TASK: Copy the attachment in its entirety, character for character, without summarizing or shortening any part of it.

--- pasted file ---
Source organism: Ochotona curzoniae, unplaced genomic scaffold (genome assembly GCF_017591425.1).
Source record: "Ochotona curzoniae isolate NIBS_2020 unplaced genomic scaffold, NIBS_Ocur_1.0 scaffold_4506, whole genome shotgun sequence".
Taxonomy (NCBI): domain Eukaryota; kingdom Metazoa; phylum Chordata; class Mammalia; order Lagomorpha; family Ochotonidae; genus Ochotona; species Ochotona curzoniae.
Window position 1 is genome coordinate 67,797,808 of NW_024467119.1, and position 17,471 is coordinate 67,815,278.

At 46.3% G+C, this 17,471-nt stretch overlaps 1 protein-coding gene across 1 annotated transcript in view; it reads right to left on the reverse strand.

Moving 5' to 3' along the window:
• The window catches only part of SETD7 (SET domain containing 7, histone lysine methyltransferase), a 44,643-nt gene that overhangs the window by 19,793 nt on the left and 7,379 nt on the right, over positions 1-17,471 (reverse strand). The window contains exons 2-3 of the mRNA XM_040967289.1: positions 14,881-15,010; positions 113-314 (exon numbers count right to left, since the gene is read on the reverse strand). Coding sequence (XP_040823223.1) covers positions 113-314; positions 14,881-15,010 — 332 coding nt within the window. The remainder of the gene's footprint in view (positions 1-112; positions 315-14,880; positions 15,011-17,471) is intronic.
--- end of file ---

Source organism: Ochotona curzoniae, unplaced genomic scaffold (genome assembly GCF_017591425.1).
Source record: "Ochotona curzoniae isolate NIBS_2020 unplaced genomic scaffold, NIBS_Ocur_1.0 scaffold_4506, whole genome shotgun sequence".
Taxonomy (NCBI): domain Eukaryota; kingdom Metazoa; phylum Chordata; class Mammalia; order Lagomorpha; family Ochotonidae; genus Ochotona; species Ochotona curzoniae.
Window position 1 is genome coordinate 67,797,808 of NW_024467119.1, and position 17,471 is coordinate 67,815,278.

At 46.3% G+C, this 17,471-nt stretch overlaps 1 protein-coding gene across 1 annotated transcript in view; it reads right to left on the reverse strand.

Moving 5' to 3' along the window:
• The window catches only part of SETD7 (SET domain containing 7, histone lysine methyltransferase), a 44,643-nt gene that overhangs the window by 19,793 nt on the left and 7,379 nt on the right, over positions 1-17,471 (reverse strand). The window contains exons 2-3 of the mRNA XM_040967289.1: positions 14,881-15,010; positions 113-314 (exon numbers count right to left, since the gene is read on the reverse strand). Coding sequence (XP_040823223.1) covers positions 113-314; positions 14,881-15,010 — 332 coding nt within the window. The remainder of the gene's footprint in view (positions 1-112; positions 315-14,880; positions 15,011-17,471) is intronic.